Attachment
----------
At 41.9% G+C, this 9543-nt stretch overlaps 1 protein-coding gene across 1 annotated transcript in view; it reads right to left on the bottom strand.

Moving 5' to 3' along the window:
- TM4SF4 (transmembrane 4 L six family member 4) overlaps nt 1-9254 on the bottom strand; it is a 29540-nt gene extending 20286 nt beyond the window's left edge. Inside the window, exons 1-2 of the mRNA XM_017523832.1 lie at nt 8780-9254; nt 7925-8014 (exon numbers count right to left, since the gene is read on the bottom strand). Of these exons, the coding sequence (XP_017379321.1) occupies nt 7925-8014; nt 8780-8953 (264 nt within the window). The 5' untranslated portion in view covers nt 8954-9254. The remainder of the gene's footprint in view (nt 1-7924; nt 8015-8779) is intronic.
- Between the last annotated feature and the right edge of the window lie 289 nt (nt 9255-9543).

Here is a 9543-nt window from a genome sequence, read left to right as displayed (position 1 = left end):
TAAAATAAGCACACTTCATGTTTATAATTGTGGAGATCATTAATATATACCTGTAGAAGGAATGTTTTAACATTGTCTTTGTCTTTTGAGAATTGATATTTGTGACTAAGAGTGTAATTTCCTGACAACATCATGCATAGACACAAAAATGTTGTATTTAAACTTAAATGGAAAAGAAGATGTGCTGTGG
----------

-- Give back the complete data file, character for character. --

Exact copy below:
At 41.9% G+C, this 9543-nt stretch overlaps 1 protein-coding gene across 1 annotated transcript in view; it reads right to left on the bottom strand.

Moving 5' to 3' along the window:
- TM4SF4 (transmembrane 4 L six family member 4) overlaps nt 1-9254 on the bottom strand; it is a 29540-nt gene extending 20286 nt beyond the window's left edge. Inside the window, exons 1-2 of the mRNA XM_017523832.1 lie at nt 8780-9254; nt 7925-8014 (exon numbers count right to left, since the gene is read on the bottom strand). Of these exons, the coding sequence (XP_017379321.1) occupies nt 7925-8014; nt 8780-8953 (264 nt within the window). The 5' untranslated portion in view covers nt 8954-9254. The remainder of the gene's footprint in view (nt 1-7924; nt 8015-8779) is intronic.
- Between the last annotated feature and the right edge of the window lie 289 nt (nt 9255-9543).

Here is a 9543-nt window from a genome sequence, read left to right as displayed (position 1 = left end):
TAAAATAAGCACACTTCATGTTTATAATTGTGGAGATCATTAATATATACCTGTAGAAGGAATGTTTTAACATTGTCTTTGTCTTTTGAGAATTGATATTTGTGACTAAGAGTGTAATTTCCTGACAACATCATGCATAGACACAAAAATGTTGTATTTAAACTTAAATGGAAAAGAAGATGTGCTGTGG